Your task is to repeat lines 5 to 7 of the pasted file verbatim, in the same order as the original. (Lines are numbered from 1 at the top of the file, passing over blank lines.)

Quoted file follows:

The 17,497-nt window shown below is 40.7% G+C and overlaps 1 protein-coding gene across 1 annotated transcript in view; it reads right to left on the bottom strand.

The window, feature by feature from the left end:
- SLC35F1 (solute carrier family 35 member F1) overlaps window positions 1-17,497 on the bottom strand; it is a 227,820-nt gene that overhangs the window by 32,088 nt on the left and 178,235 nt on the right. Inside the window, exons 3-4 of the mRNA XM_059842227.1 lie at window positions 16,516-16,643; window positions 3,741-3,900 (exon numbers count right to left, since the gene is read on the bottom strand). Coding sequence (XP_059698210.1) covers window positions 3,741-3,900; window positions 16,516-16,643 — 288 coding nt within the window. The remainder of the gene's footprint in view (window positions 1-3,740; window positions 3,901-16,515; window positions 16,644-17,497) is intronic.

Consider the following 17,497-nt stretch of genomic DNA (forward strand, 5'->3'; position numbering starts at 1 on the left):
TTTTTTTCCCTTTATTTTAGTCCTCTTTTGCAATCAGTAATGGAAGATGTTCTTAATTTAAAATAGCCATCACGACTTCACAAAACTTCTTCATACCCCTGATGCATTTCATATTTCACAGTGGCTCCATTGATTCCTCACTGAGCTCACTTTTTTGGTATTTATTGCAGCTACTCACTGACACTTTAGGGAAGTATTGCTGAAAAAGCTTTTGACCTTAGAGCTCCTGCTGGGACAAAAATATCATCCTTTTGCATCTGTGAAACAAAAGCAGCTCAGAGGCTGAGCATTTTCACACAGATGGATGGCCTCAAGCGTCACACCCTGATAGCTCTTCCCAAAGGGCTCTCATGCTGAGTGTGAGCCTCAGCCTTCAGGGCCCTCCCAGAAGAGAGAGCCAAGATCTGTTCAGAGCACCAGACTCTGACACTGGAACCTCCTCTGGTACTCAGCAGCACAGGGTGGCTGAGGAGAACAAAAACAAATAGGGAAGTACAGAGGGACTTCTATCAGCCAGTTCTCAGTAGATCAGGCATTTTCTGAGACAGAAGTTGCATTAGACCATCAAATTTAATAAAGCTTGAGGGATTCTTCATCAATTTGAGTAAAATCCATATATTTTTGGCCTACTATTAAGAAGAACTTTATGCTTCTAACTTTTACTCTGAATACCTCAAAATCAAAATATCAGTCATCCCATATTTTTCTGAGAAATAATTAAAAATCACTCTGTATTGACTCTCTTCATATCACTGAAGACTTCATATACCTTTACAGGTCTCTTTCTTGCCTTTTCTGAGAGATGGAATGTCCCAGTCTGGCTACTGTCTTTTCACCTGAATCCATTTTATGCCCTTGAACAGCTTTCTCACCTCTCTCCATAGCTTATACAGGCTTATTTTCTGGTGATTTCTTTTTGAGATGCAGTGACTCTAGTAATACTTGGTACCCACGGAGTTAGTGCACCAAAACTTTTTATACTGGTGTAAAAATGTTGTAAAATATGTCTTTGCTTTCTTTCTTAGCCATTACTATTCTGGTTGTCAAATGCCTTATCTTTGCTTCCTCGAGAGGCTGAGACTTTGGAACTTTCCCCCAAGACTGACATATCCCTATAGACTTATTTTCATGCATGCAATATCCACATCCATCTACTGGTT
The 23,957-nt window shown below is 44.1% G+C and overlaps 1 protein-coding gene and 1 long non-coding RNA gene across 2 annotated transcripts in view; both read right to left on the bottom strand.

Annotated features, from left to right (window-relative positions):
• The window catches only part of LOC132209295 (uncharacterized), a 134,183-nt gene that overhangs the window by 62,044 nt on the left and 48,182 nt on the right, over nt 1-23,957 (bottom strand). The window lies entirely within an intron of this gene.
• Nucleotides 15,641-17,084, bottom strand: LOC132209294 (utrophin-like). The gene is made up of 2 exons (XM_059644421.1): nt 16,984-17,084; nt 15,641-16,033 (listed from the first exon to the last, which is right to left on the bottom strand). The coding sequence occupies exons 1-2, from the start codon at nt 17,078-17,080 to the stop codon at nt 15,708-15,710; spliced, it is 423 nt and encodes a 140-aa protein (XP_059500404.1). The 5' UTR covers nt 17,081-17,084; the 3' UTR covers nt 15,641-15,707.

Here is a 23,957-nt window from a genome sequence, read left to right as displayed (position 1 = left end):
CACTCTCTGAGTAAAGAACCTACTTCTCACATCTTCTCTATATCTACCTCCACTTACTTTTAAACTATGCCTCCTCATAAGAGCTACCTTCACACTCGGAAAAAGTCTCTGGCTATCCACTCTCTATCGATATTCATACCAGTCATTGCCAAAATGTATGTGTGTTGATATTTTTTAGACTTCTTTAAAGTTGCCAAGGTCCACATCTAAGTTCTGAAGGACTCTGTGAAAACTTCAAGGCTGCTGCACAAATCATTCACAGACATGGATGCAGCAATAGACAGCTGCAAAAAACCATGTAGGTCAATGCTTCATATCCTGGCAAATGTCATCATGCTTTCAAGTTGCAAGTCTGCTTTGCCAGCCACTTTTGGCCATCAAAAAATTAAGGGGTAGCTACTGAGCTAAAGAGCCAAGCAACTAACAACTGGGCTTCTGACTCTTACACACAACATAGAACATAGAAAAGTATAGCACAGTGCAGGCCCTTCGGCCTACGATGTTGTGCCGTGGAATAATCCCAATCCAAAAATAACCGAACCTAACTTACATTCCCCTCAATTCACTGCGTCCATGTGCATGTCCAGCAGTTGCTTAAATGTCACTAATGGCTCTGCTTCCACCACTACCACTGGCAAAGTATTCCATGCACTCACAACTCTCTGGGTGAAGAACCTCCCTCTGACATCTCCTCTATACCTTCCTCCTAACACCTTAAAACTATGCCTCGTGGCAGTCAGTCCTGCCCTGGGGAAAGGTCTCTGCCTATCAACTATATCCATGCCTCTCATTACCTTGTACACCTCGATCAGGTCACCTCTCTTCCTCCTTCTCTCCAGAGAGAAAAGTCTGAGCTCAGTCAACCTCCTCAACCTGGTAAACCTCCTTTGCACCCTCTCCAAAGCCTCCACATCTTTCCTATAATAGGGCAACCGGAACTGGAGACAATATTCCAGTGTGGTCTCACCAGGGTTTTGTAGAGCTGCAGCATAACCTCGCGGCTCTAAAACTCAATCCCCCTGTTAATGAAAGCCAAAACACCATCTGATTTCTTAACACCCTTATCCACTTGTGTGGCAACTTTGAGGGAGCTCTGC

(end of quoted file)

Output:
TTTTTTTCCCTTTATTTTAGTCCTCTTTTGCAATCAGTAATGGAAGATGTTCTTAATTTAAAATAGCCATCACGACTTCACAAAACTTCTTCATACCCCTGATGCATTTCATATTTCACAGTGGCTCCATTGATTCCTCACTGAGCTCACTTTTTTGGTATTTATTGCAGCTACTCACTGACACTTTAGGGAAGTATTGCTGAAAAAGCTTTTGACCTTAGAGCTCCTGCTGGGACAAAAATATCATCCTTTTGCATCTGTGAAACAAAAGCAGCTCAGAGGCTGAGCATTTTCACACAGATGGATGGCCTCAAGCGTCACACCCTGATAGCTCTTCCCAAAGGGCTCTCATGCTGAGTGTGAGCCTCAGCCTTCAGGGCCCTCCCAGAAGAGAGAGCCAAGATCTGTTCAGAGCACCAGACTCTGACACTGGAACCTCCTCTGGTACTCAGCAGCACAGGGTGGCTGAGGAGAACAAAAACAAATAGGGAAGTACAGAGGGACTTCTATCAGCCAGTTCTCAGTAGATCAGGCATTTTCTGAGACAGAAGTTGCATTAGACCATCAAATTTAATAAAGCTTGAGGGATTCTTCATCAATTTGAGTAAAATCCATATATTTTTGGCCTACTATTAAGAAGAACTTTATGCTTCTAACTTTTACTCTGAATACCTCAAAATCAAAATATCAGTCATCCCATATTTTTCTGAGAAATAATTAAAAATCACTCTGTATTGACTCTCTTCATATCACTGAAGACTTCATATACCTTTACAGGTCTCTTTCTTGCCTTTTCTGAGAGATGGAATGTCCCAGTCTGGCTACTGTCTTTTCACCTGAATCCATTTTATGCCCTTGAACAGCTTTCTCACCTCTCTCCATAGCTTATACAGGCTTATTTTCTGGTGATTTCTTTTTGAGATGCAGTGACTCTAGTAATACTTGGTACCCACGGAGTTAGTGCACCAAAACTTTTTATACTGGTGTAAAAATGTTGTAAAATATGTCTTTGCTTTCTTTCTTAGCCATTACTATTCTGGTTGTCAAATGCCTTATCTTTGCTTCCTCGAGAGGCTGAGACTTTGGAACTTTCCCCCAAGACTGACATATCCCTATAGACTTATTTTCATGCATGCAATATCCACATCCATCTACTGGTT
The 23,957-nt window shown below is 44.1% G+C and overlaps 1 protein-coding gene and 1 long non-coding RNA gene across 2 annotated transcripts in view; both read right to left on the bottom strand.

Annotated features, from left to right (window-relative positions):